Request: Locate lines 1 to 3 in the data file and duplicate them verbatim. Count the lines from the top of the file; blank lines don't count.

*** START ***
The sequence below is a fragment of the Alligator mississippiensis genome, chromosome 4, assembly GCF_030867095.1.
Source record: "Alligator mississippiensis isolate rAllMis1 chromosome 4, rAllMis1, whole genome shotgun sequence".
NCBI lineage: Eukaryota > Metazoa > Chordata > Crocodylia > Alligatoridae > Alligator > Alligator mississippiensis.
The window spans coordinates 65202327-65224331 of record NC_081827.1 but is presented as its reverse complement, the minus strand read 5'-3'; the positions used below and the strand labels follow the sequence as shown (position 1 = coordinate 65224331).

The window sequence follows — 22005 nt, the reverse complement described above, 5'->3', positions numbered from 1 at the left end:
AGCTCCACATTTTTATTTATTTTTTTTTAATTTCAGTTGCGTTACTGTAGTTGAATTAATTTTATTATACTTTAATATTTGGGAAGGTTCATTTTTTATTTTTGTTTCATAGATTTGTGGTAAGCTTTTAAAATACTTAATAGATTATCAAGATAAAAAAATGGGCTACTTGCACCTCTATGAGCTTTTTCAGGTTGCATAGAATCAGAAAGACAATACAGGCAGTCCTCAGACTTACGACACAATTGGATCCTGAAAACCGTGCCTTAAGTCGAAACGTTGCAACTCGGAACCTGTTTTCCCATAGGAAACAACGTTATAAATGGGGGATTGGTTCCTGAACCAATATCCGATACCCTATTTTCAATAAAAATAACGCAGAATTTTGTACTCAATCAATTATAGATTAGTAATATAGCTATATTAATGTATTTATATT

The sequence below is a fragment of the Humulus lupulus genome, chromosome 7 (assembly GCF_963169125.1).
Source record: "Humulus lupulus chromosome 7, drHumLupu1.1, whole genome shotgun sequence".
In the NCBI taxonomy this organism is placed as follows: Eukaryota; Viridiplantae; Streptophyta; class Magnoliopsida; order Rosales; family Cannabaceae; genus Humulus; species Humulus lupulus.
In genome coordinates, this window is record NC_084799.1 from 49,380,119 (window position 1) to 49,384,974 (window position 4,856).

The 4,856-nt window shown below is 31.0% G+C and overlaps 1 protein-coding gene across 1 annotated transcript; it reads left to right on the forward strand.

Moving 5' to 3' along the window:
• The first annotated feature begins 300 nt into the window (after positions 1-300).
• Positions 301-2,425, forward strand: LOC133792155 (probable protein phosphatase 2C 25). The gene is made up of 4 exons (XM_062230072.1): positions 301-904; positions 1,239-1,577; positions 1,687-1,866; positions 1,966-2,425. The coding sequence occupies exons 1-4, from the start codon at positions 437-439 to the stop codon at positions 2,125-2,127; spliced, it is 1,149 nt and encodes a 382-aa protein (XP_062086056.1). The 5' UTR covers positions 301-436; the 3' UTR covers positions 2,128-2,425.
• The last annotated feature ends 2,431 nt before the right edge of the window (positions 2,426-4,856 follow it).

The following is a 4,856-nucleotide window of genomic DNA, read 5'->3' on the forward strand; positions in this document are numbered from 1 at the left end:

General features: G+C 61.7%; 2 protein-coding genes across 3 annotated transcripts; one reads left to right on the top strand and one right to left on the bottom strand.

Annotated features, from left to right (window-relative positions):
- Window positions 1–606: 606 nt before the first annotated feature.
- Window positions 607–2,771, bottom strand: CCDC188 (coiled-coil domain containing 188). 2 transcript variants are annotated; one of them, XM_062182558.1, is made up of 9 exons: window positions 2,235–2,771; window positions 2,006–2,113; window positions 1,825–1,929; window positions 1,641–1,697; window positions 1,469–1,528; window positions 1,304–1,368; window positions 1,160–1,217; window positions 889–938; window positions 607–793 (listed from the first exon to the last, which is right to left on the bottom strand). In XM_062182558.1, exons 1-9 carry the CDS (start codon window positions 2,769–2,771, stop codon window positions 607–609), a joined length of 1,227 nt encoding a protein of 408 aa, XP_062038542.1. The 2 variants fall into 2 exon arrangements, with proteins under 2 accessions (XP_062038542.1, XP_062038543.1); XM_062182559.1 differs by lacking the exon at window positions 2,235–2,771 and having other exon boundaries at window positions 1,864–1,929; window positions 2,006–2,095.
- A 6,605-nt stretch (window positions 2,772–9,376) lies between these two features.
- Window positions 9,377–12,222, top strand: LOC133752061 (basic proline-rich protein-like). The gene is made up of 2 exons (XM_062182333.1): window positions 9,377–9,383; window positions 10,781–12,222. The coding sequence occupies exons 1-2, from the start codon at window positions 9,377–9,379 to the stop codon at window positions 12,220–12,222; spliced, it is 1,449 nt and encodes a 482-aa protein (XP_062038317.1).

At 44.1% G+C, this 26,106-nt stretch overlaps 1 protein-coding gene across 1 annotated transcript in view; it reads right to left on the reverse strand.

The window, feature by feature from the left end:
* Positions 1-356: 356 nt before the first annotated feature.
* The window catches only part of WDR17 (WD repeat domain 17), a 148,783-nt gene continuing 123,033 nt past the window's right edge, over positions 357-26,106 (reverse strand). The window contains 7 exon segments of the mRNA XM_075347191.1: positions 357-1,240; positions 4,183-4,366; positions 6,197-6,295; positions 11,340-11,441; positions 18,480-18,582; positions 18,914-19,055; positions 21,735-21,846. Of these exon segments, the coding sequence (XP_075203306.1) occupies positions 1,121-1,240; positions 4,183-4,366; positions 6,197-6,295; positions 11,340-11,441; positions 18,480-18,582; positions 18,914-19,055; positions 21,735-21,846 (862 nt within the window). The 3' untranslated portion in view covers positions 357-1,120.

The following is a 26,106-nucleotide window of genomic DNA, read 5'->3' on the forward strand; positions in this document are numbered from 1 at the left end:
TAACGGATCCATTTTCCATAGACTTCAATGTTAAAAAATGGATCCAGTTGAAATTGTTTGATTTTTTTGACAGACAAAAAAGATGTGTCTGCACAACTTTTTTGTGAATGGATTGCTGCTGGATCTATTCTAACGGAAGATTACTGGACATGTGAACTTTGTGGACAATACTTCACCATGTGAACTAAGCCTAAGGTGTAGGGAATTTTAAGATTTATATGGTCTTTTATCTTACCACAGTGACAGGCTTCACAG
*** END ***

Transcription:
The sequence below is a fragment of the Alligator mississippiensis genome, chromosome 4, assembly GCF_030867095.1.
Source record: "Alligator mississippiensis isolate rAllMis1 chromosome 4, rAllMis1, whole genome shotgun sequence".
NCBI lineage: Eukaryota > Metazoa > Chordata > Crocodylia > Alligatoridae > Alligator > Alligator mississippiensis.